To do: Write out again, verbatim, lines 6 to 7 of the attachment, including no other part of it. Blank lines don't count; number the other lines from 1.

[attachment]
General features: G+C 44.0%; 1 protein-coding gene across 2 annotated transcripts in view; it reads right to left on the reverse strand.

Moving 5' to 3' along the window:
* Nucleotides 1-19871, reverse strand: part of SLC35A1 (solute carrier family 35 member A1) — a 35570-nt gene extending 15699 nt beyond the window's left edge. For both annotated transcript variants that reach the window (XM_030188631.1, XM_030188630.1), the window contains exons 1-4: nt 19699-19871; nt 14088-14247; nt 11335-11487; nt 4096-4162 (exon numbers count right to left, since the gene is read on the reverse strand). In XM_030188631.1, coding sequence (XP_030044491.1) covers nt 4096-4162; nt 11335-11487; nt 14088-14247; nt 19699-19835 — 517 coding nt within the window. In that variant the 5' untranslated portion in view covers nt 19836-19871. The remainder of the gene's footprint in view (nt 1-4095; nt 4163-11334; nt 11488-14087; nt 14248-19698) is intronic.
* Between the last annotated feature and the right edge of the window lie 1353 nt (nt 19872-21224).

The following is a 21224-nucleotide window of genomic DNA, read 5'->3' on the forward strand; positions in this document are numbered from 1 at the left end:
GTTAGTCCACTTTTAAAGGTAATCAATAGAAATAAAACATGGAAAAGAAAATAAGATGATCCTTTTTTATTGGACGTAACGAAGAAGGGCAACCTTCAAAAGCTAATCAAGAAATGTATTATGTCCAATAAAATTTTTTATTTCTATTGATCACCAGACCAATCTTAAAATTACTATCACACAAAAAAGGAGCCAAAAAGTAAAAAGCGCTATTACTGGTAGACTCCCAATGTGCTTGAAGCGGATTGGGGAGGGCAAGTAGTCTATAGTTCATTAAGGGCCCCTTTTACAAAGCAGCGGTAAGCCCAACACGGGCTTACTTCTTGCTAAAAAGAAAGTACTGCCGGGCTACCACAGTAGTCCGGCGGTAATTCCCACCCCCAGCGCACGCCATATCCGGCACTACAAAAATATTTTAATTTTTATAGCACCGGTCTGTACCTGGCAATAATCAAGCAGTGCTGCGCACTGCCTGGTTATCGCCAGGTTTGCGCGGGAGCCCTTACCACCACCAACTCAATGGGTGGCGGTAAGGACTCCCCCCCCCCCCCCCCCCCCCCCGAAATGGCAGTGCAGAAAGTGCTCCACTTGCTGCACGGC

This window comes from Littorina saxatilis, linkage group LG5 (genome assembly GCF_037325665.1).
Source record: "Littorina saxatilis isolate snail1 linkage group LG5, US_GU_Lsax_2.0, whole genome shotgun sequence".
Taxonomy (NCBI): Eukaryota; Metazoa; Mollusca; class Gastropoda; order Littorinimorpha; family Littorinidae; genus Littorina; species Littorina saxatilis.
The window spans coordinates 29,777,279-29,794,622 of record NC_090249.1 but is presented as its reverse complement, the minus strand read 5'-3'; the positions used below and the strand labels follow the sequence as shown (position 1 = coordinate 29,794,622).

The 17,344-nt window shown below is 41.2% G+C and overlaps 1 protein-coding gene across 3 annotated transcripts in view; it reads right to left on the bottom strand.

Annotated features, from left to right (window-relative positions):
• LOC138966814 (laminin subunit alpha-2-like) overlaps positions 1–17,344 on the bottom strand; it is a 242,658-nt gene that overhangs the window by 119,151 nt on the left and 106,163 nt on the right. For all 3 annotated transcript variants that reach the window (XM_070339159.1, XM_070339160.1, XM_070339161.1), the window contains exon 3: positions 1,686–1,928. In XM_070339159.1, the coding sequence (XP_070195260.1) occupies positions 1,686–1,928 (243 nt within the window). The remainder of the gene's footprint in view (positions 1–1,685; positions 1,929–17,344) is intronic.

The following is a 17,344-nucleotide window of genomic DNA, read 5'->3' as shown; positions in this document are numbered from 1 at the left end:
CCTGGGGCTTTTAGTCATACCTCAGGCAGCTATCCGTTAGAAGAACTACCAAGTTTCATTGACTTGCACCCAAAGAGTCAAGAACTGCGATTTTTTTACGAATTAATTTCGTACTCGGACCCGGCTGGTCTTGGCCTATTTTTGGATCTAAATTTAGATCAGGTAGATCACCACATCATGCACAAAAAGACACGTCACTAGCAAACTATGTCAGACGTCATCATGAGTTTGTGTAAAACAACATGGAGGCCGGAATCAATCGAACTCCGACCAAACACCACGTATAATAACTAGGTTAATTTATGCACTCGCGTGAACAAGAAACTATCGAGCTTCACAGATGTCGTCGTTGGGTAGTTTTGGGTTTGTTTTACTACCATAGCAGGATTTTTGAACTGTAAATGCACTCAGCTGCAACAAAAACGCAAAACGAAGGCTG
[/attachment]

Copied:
GTTAGTCCACTTTTAAAGGTAATCAATAGAAATAAAACATGGAAAAGAAAATAAGATGATCCTTTTTTATTGGACGTAACGAAGAAGGGCAACCTTCAAAAGCTAATCAAGAAATGTATTATGTCCAATAAAATTTTTTATTTCTATTGATCACCAGACCAATCTTAAAATTACTATCACACAAAAAAGGAGCCAAAAAGTAAAAAGCGCTATTACTGGTAGACTCCCAATGTGCTTGAAGCGGATTGGGGAGGGCAAGTAGTCTATAGTTCATTAAGGGCCCCTTTTACAAAGCAGCGGTAAGCCCAACACGGGCTTACTTCTTGCTAAAAAGAAAGTACTGCCGGGCTACCACAGTAGTCCGGCGGTAATTCCCACCCCCAGCGCACGCCATATCCGGCACTACAAAAATATTTTAATTTTTATAGCACCGGTCTGTACCTGGCAATAATCAAGCAGTGCTGCGCACTGCCTGGTTATCGCCAGGTTTGCGCGGGAGCCCTTACCACCACCAACTCAATGGGTGGCGGTAAGGACTCCCCCCCCCCCCCCCCCCCCCCCGAAATGGCAGTGCAGAAAGTGCTCCACTTGCTGCACGGC

This window comes from Littorina saxatilis, linkage group LG5 (genome assembly GCF_037325665.1).